Wale: Attention Deficit (Album Review)

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It feels as if he was stamped a “XXL Freshman” so long ago, but in the past two years, Wale Folarin has utilized every possible outlet in order to keep his name within ears’ length. Aided by popular singles “Dig Dug (Shake It)”, “W.A.L.E.D.A.N.C.E.” and “Nike Boots”, Wale was thrust into position as the frontman for hip hop stemming from the DMV (D.C., Maryland & Virginia) area. Aided by a string of mixtape releases including the critically acclaimed 100 Miles & Running and The Mixtape About Nothing, the young talent inked a deal with Interscope Records and went into the studio with producer Mark Batson for work on his initial major label release. Attention: Deficit sees Wale largely leave behind his gogo influences, those same influences that made him so reverred in the first place in search of a bigger, more global audience.

The aptly titled “Triumph” sees the quick witted emcee flexing his lyrical prowess over Dave Sitek’s probing, horn-infused beatbreak. Southern veteran Bun B joins Wale on “Mirrors” as the twosome wax poetics on those individuals who choose to “fake it ’till they make it”. The emo record that appears to be prerequisite for hip hop albums nowadays comes in the form of “90210” as Wale touches on females with cocaine addictions and those that suffer from eating disorders such as bulimia. Great idea, but flawed execution bring down the record, however.

“Diary” comes as a refreshing opposing viewpoint of women from “90210” as Wale pens a heartfelt letter to his lady, a woman having a hard time opening up her heart after many failed relationships while the refreshing Marsha Ambrosius glides over The Sleepwalkers’ dreamy backdrop. “TV in The Radio” sees Wale teaming up with K’naan for a quick lyrical blitzkrieg with the latter effortlessly delivering arguably “the” verse of the entire album as well as providing hook duties. The haunting “Contemplate” sees Wale at his darkest aided by Rihanna’s echoing coos contemplating what exactly is his “place” in hip hop before uniting with Roc Nation signees Melanie Fiona & J.Cole on the soulful “Beautiful Bliss”, the smooth, feel good jam of the album.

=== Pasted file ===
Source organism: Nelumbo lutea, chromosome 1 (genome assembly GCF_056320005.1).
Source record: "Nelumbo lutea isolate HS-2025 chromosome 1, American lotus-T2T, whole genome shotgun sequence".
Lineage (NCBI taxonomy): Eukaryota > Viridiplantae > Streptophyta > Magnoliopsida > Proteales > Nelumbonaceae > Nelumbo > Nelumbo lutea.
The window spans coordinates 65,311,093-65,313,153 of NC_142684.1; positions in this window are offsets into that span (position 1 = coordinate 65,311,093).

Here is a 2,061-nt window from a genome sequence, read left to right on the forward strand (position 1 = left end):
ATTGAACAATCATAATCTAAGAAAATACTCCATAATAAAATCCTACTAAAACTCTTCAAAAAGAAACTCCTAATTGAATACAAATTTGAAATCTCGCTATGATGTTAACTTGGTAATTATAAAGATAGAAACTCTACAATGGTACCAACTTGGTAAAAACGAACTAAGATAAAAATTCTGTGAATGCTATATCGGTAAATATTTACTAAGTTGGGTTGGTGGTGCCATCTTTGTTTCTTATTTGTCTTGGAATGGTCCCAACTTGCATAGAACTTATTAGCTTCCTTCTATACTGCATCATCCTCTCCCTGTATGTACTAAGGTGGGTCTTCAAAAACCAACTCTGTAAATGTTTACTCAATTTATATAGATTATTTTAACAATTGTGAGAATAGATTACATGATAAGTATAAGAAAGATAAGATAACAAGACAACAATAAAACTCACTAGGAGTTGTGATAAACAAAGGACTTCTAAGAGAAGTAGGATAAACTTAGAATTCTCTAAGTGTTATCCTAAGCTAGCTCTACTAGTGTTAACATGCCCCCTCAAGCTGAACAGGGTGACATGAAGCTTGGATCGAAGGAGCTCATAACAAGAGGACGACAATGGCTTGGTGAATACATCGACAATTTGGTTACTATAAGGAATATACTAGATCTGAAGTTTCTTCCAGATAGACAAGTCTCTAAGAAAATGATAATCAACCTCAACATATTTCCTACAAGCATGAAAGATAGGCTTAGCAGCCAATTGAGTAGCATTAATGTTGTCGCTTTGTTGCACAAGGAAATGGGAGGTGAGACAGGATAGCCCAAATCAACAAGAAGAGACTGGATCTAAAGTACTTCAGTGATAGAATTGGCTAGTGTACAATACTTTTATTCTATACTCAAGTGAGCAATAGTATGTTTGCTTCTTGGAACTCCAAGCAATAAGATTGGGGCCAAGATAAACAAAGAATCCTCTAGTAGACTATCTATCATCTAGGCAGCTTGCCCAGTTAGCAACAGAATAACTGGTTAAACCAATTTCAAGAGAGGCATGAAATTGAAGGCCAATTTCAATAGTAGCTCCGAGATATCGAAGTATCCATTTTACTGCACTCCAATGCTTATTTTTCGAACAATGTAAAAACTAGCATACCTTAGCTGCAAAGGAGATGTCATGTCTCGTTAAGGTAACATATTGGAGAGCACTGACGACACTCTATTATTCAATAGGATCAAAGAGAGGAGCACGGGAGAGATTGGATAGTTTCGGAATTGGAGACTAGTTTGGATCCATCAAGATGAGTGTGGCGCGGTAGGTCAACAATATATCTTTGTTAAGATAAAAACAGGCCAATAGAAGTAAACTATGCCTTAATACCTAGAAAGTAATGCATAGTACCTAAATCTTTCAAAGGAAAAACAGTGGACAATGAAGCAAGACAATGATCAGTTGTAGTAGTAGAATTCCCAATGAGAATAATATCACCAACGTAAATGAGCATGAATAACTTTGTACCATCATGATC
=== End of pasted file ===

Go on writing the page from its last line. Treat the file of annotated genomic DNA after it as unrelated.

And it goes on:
Producer Best Kept Secret contributes two gems to the project in the form of “Shades” and “Prescription”. The former sees Wale aided by arguably the premier go-to songstress for hook duties as Chrisette Michele provides her nostalgic croons while Wale sincerely recounts issues with colorism he suffered during his childhood, jealous of those with skin lighter than his. The mellow “Prescription” brings Wale’s hyperactive debut to a firm conclusion as the DMV’s frontman searches for just the right “medicine” that hip hop has desperately been in search of.

Critiquing this album can easily find reviewers between a rock and a hard place. It is commonly looked down upon to feature so many artists on an album (especially a debut) as it takes the attention off of the artist whose project it is in the first place. While many features work (Jazmine Sullivan, Bun B), some are out of place (Gucci Mane) and some even overshadow that of Wale’s, specifically J.Cole’s toe-tagging of “Beautiful Bliss” and the desolate wasteland K’naan leaves “TV in The Radio” in. Another issue that proves problematic is the inaccurate sequencing that Attention: Deficit suffers from. On the bright side, there is a little something sprinkled here for everyone: feel good joints, social commentary, potential singles and self-reflection for the man himself. There are alot of great records presented, but Attention Deficit (as a whole) appears to be a water-down carbon copy of the Wale that fans fell in love with, the MC talent who was once inspired by Seinfield to craft a mixtape about “nothing”.

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